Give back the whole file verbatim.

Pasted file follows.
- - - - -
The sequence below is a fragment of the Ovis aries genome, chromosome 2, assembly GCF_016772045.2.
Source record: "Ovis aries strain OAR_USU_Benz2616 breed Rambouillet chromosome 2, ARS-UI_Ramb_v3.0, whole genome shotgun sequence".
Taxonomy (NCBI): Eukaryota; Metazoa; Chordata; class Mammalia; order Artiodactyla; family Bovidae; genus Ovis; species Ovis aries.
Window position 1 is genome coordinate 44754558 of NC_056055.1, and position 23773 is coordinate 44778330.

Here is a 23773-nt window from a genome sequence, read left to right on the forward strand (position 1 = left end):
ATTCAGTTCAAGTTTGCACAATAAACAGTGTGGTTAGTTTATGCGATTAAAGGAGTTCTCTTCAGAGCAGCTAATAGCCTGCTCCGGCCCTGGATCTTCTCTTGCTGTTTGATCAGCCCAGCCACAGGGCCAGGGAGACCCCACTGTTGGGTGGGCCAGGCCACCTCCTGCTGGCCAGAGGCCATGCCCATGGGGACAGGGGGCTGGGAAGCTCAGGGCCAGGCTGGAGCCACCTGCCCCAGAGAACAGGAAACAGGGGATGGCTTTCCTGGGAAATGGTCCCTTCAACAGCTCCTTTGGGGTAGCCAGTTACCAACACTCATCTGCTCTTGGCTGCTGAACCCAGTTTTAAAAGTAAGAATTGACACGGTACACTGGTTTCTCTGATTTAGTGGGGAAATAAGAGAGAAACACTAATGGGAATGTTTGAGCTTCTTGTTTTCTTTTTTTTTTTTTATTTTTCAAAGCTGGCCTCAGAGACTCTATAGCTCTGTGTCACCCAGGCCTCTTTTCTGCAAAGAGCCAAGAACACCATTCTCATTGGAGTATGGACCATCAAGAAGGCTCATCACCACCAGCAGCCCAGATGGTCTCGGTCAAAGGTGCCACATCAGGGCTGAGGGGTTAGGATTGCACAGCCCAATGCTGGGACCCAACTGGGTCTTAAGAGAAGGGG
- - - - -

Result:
The sequence below is a fragment of the Ovis aries genome, chromosome 2, assembly GCF_016772045.2.
Source record: "Ovis aries strain OAR_USU_Benz2616 breed Rambouillet chromosome 2, ARS-UI_Ramb_v3.0, whole genome shotgun sequence".
Taxonomy (NCBI): Eukaryota; Metazoa; Chordata; class Mammalia; order Artiodactyla; family Bovidae; genus Ovis; species Ovis aries.
Window position 1 is genome coordinate 44754558 of NC_056055.1, and position 23773 is coordinate 44778330.

Here is a 23773-nt window from a genome sequence, read left to right on the forward strand (position 1 = left end):
ATTCAGTTCAAGTTTGCACAATAAACAGTGTGGTTAGTTTATGCGATTAAAGGAGTTCTCTTCAGAGCAGCTAATAGCCTGCTCCGGCCCTGGATCTTCTCTTGCTGTTTGATCAGCCCAGCCACAGGGCCAGGGAGACCCCACTGTTGGGTGGGCCAGGCCACCTCCTGCTGGCCAGAGGCCATGCCCATGGGGACAGGGGGCTGGGAAGCTCAGGGCCAGGCTGGAGCCACCTGCCCCAGAGAACAGGAAACAGGGGATGGCTTTCCTGGGAAATGGTCCCTTCAACAGCTCCTTTGGGGTAGCCAGTTACCAACACTCATCTGCTCTTGGCTGCTGAACCCAGTTTTAAAAGTAAGAATTGACACGGTACACTGGTTTCTCTGATTTAGTGGGGAAATAAGAGAGAAACACTAATGGGAATGTTTGAGCTTCTTGTTTTCTTTTTTTTTTTTTATTTTTCAAAGCTGGCCTCAGAGACTCTATAGCTCTGTGTCACCCAGGCCTCTTTTCTGCAAAGAGCCAAGAACACCATTCTCATTGGAGTATGGACCATCAAGAAGGCTCATCACCACCAGCAGCCCAGATGGTCTCGGTCAAAGGTGCCACATCAGGGCTGAGGGGTTAGGATTGCACAGCCCAATGCTGGGACCCAACTGGGTCTTAAGAGAAGGGG